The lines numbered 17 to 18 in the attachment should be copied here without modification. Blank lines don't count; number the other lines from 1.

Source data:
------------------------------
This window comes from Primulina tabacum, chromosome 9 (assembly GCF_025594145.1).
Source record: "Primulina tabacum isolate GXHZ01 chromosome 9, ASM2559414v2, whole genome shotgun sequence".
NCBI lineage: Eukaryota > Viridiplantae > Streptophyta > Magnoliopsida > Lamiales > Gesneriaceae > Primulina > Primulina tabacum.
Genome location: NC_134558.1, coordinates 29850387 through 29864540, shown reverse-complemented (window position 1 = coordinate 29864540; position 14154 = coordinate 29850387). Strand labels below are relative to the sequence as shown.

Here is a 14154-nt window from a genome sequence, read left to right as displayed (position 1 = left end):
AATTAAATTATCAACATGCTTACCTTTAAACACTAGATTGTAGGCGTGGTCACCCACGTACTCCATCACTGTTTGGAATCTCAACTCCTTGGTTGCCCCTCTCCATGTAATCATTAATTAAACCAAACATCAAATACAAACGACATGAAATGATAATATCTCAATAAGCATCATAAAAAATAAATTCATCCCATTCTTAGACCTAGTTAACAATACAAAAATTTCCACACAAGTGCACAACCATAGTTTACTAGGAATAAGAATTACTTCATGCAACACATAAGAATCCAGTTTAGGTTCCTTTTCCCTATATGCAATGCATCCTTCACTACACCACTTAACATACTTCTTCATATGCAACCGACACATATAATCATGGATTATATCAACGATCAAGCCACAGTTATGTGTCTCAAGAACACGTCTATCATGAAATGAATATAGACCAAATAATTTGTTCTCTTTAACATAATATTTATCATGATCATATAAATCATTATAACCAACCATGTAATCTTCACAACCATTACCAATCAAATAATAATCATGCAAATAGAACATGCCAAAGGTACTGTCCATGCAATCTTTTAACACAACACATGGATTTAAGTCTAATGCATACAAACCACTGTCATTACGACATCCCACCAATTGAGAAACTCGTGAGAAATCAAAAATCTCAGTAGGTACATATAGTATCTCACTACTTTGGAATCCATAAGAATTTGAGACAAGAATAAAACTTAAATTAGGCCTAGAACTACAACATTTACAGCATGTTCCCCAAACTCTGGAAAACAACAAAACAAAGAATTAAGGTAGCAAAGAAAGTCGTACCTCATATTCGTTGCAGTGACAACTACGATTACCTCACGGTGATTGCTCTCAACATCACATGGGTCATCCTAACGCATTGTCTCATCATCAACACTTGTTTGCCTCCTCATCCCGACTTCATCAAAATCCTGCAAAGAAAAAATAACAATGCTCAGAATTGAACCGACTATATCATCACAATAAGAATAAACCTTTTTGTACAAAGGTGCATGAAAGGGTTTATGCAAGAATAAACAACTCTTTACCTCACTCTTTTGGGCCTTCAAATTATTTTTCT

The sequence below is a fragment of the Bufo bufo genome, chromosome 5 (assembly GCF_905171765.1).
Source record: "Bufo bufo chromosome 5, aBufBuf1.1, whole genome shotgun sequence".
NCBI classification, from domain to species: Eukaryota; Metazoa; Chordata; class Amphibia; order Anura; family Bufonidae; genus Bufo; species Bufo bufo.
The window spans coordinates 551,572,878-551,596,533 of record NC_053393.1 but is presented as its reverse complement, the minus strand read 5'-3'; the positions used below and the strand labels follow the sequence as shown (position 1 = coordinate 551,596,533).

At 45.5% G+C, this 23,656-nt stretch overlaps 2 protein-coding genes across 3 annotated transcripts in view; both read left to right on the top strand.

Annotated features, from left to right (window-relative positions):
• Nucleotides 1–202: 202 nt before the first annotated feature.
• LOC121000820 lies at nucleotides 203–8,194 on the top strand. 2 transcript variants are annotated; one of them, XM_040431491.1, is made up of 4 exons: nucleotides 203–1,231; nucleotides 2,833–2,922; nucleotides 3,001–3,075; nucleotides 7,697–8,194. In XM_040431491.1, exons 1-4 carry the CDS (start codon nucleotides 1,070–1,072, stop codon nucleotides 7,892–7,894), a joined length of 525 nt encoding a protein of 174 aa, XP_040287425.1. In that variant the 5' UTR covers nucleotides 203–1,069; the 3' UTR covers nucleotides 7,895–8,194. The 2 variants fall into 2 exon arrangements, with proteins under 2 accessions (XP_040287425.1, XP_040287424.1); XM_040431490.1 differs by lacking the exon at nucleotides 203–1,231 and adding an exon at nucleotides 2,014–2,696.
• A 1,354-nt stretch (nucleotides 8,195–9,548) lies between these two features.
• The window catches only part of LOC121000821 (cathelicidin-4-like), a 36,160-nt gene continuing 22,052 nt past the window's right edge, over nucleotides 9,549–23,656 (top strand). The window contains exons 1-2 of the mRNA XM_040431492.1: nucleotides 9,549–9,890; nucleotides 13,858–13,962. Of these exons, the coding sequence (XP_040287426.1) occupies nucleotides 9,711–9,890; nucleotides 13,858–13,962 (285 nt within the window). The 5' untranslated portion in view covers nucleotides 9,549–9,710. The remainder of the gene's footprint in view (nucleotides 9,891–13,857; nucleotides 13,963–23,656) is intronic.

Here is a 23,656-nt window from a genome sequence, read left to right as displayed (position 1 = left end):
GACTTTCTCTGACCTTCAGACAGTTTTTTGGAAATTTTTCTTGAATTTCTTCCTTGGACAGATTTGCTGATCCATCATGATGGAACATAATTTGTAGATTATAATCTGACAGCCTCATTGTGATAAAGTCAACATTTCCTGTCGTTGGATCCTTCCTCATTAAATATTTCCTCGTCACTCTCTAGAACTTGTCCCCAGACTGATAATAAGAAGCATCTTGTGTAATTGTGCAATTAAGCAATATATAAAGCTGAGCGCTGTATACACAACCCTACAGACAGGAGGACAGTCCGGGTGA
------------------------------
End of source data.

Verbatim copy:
Here is a 23,656-nt window from a genome sequence, read left to right as displayed (position 1 = left end):
GACTTTCTCTGACCTTCAGACAGTTTTTTGGAAATTTTTCTTGAATTTCTTCCTTGGACAGATTTGCTGATCCATCATGATGGAACATAATTTGTAGATTATAATCTGACAGCCTCATTGTGATAAAGTCAACATTTCCTGTCGTTGGATCCTTCCTCATTAAATATTTCCTCGTCACTCTCTAGAACTTGTCCCCAGACTGATAATAAGAAGCATCTTGTGTAATTGTGCAATTAAGCAATATATAAAGCTGAGCGCTGTATACACAACCCTACAGACAGGAGGACAGTCCGGGTGA